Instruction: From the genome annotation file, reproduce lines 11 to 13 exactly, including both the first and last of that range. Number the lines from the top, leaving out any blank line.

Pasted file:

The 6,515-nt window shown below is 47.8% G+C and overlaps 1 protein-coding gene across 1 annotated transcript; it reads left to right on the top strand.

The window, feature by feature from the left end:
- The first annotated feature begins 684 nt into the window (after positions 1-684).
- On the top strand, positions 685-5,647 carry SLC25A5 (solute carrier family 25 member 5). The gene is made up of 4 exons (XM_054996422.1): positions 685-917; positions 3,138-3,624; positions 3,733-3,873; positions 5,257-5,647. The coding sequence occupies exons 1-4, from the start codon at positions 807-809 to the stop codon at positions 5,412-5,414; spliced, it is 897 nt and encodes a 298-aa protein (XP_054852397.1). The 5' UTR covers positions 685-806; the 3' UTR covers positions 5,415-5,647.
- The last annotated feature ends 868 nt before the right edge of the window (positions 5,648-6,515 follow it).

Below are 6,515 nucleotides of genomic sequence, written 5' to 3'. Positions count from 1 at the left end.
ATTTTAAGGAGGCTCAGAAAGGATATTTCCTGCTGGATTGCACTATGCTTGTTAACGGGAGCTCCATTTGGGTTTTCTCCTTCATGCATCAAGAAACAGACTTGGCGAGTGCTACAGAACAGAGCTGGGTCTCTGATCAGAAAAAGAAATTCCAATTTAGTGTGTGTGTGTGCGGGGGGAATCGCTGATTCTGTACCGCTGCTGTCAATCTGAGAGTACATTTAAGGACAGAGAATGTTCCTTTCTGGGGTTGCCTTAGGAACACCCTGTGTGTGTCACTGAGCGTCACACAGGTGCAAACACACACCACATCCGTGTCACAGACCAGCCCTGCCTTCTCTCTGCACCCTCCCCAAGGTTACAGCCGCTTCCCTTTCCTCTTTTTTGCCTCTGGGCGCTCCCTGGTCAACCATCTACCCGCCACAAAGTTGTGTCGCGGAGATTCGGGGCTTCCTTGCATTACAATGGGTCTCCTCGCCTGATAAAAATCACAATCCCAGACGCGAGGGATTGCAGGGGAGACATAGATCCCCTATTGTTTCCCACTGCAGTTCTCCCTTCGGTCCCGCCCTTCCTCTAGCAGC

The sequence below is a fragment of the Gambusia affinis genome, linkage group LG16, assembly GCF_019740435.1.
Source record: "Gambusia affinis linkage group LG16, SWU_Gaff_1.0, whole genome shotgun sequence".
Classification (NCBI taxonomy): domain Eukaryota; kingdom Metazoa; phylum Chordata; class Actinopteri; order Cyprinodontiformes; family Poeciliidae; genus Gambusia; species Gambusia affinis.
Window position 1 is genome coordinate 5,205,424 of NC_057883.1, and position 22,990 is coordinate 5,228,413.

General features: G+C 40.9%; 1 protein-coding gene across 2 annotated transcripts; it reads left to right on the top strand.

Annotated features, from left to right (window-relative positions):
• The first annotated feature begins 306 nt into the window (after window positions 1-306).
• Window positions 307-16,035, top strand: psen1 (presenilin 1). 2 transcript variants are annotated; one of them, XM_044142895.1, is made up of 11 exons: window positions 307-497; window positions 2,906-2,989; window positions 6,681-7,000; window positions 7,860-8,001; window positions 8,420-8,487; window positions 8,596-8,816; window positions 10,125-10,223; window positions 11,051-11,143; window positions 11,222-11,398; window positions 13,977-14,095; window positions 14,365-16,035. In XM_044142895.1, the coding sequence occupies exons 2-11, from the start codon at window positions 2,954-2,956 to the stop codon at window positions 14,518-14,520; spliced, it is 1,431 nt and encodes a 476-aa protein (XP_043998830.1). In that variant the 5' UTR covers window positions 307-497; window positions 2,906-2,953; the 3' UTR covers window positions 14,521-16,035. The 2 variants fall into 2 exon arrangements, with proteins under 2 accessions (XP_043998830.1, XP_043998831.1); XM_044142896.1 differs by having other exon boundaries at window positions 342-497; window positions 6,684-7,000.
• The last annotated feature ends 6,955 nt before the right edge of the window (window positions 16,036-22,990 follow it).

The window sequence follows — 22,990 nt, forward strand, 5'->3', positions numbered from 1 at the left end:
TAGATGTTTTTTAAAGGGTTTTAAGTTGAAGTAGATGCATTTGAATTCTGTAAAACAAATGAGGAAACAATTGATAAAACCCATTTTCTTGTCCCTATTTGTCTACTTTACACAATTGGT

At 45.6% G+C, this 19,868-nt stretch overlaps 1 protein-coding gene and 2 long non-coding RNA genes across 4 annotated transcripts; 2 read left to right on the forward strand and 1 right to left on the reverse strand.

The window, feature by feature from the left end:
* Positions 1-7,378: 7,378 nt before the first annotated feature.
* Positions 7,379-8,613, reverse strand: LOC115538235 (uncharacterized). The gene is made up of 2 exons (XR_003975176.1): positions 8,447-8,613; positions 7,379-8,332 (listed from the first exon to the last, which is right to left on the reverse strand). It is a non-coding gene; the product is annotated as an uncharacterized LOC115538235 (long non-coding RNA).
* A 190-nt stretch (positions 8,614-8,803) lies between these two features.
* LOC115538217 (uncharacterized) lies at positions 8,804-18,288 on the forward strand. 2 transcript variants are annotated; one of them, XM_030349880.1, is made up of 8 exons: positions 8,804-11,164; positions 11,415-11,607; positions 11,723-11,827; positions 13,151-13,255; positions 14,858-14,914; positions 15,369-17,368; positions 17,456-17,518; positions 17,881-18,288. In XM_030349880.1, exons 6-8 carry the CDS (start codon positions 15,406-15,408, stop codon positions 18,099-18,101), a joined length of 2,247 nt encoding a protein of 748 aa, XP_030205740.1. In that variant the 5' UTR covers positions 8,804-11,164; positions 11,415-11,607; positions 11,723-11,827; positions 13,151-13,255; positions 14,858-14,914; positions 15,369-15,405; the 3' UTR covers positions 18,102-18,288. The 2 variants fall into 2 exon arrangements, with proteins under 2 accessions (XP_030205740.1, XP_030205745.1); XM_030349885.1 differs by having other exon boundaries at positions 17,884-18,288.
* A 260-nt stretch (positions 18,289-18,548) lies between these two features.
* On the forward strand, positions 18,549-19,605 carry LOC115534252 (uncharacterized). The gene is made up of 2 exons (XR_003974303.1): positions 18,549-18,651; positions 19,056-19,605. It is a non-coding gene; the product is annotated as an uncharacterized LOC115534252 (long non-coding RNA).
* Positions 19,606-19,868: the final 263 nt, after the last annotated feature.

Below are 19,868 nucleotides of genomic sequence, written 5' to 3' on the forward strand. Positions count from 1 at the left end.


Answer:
Window position 1 is genome coordinate 5,205,424 of NC_057883.1, and position 22,990 is coordinate 5,228,413.

General features: G+C 40.9%; 1 protein-coding gene across 2 annotated transcripts; it reads left to right on the top strand.

Annotated features, from left to right (window-relative positions):